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OXFORD:
B. H. BLACKWELL, 50 & 51, BROAD STREET.

LONDON:
SIMPKIN, MARSHALL & CO.

Educ 22.48.81

HARVARD COLLEGE
OCT 16 1888
LIBRARY

Coristantivo fene

OXFORD:

PRINTED BY E. B. DOE,

HIGH STEEET.

THE RIGHT METHOD OF STUDYING THE GREEK

AND LATIN CLASSICS.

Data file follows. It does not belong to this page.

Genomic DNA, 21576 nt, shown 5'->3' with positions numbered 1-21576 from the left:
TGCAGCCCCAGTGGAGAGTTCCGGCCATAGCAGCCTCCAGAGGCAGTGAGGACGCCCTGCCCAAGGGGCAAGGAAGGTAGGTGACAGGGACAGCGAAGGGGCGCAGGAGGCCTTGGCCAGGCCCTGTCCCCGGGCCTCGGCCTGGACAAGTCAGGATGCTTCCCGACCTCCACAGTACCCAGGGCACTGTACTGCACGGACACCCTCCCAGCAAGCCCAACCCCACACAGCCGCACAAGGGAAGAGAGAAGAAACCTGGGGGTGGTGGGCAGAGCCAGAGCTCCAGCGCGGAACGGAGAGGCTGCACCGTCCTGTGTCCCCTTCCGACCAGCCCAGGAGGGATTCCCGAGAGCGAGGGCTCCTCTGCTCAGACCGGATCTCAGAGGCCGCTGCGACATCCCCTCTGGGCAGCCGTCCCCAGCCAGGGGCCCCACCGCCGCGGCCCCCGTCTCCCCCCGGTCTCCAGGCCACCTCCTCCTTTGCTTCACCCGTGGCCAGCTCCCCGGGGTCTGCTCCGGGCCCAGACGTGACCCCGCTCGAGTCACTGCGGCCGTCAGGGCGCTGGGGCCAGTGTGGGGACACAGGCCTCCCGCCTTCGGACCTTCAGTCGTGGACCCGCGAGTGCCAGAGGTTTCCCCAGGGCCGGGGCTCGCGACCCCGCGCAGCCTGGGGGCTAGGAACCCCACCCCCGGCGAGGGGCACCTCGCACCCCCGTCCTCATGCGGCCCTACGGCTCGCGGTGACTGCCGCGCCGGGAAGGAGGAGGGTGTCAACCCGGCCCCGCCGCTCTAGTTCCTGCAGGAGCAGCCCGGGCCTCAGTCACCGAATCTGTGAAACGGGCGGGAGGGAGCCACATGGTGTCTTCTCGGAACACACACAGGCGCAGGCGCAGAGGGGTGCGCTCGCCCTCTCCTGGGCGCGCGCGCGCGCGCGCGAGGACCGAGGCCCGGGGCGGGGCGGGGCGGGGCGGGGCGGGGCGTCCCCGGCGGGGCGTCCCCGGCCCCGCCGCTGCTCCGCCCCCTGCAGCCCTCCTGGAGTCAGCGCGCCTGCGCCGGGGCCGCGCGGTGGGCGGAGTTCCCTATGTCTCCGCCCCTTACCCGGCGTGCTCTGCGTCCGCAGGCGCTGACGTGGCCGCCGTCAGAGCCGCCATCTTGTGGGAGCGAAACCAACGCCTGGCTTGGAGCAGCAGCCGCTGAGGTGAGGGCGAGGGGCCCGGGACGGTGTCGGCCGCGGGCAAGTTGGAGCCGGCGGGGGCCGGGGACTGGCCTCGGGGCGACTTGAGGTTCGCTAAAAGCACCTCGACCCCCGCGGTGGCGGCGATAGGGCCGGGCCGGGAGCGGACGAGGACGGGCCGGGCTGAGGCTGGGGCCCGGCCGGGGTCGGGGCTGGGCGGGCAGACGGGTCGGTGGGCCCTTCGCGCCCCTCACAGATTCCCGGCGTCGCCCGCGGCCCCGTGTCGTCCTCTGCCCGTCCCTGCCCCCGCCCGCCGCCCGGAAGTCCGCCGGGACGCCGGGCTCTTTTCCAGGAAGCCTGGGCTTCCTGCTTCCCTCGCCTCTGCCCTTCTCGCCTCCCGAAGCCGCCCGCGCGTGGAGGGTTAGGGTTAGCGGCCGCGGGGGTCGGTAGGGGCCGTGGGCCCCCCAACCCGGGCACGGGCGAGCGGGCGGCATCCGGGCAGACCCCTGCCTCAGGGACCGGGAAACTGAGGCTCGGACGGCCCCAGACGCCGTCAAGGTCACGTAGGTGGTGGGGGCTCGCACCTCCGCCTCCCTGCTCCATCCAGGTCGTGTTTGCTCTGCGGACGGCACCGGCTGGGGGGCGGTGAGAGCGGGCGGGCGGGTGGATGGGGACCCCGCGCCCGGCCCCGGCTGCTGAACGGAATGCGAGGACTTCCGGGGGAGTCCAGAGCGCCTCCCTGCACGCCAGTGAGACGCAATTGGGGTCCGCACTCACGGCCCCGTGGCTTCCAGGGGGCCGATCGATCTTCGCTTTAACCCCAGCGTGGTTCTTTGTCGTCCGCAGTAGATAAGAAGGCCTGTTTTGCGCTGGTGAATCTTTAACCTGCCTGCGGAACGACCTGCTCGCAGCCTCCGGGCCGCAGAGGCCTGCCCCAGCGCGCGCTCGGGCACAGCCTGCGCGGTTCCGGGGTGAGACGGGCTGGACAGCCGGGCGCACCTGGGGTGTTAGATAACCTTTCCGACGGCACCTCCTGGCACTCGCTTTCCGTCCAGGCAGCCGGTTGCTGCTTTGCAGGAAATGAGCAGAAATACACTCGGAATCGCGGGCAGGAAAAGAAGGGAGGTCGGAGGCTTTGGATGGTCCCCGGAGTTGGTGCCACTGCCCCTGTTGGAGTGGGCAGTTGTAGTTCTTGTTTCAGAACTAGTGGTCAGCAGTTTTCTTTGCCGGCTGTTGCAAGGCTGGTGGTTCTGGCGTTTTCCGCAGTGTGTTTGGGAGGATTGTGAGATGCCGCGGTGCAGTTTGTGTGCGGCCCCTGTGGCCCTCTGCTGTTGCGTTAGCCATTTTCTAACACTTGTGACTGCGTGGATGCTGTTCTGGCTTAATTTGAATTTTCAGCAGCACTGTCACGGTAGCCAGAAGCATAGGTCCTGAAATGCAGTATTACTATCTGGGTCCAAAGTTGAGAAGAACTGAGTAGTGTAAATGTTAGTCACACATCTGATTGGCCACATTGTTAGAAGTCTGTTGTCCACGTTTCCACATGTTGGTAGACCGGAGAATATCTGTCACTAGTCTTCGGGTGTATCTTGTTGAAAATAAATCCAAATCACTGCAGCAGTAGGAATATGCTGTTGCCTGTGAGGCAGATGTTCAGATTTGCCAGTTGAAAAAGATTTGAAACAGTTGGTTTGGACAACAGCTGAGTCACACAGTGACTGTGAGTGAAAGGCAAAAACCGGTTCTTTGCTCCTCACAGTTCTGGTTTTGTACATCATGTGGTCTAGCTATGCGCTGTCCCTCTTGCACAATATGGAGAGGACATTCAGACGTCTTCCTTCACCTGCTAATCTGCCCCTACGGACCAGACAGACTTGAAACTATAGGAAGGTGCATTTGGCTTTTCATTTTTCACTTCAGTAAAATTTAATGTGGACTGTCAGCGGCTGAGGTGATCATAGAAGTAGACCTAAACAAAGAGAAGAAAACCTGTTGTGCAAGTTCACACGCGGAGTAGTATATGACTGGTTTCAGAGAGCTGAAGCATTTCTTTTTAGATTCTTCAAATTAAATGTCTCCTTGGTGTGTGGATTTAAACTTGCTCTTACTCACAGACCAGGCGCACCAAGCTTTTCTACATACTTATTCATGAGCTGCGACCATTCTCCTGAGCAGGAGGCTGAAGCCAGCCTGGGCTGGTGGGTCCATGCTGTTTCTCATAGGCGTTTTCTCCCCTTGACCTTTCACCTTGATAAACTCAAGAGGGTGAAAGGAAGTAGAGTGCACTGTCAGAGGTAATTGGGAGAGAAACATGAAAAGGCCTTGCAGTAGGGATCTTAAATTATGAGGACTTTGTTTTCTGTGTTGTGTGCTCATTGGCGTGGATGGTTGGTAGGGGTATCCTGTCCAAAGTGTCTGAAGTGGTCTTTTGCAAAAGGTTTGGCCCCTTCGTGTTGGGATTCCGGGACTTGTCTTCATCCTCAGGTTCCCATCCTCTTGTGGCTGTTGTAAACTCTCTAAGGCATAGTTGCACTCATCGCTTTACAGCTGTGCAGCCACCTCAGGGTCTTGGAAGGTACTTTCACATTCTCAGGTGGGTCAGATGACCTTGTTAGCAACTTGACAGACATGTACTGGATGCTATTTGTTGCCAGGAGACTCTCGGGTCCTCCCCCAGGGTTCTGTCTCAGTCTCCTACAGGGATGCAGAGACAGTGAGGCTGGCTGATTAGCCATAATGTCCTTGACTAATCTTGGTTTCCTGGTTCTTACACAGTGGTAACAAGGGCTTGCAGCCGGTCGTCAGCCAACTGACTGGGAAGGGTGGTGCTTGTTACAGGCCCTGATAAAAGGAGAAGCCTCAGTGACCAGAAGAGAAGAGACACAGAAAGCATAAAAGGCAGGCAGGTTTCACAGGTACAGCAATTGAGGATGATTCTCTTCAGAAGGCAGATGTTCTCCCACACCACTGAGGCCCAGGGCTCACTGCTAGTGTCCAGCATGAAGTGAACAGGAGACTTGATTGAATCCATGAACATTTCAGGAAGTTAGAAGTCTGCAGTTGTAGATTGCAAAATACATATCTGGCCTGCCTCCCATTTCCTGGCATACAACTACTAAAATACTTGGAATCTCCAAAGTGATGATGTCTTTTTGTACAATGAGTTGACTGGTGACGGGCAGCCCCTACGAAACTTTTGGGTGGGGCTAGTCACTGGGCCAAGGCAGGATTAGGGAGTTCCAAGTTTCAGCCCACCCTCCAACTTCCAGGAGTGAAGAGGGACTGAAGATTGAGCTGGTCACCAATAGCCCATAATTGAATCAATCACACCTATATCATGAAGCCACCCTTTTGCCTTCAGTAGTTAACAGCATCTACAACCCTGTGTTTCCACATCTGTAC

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Not many years ago the question of the right method of study. ing the Greek and Latin Classics seemed likely to be put for ever out of sight by the graver enquiry whether the Greek and Latin Classics should be studied at all. The awakening of the popular mind to the educational possibilities of natural science was accompanied by a tendency to disparage unduly the value of the old learning, a tendency which acquired additional strength from the unwise and imprudent opposition with which the claims of the innovators were met in some quarters. It must be admitted that neither side of the controversy was entirely free from blame. It should have been possible to call attention to the importance of a neglected subject of study without extolling it in language that might have been taken from the advertisement of some marvellous pill. It should also have been possible to defend the supremacy of the Classics without insisting upon the continued interdiction of a study that was not too frivolous to gain the attention of Aristotle and Pliny. The fears of the friends of classical study were not, however, altogether groundless. An appeal was made to the practical common-sense, so-called, of the English people. In the eyes of "practical” men the ideal education is that which would best enable a man to obtain food and shelter if cast alone on a desert island. It is forgotten that it is not given to all of us to live on desert islands; and that to the great majority of Englishmen, whose lives are destined to be spent in a civilised country, that education is not wholly unpractical which produces the perfect man though it may fail to create the perfect mechanic. In spite of all fears, the event has shown that, if science has gained much, the Classics have lost nothing. There was never a time when classical learning appealed to the sympathies of so large a proportion of the population. When we think of the manifest progress in the direction of the popularising of science, there is some danger of our overlooking the fact that classical instruction, too, has now reached many classes of society which, not long since, it hardly touched at all. The University Local Examinations, for instance, have stimulated the study of Classics in schools which would otherwise have been given over entirely to a non-classical course, and have afforded to promising students opportunities of distinction which in many cases have led to the Universities themselves those who, but for these examinations,

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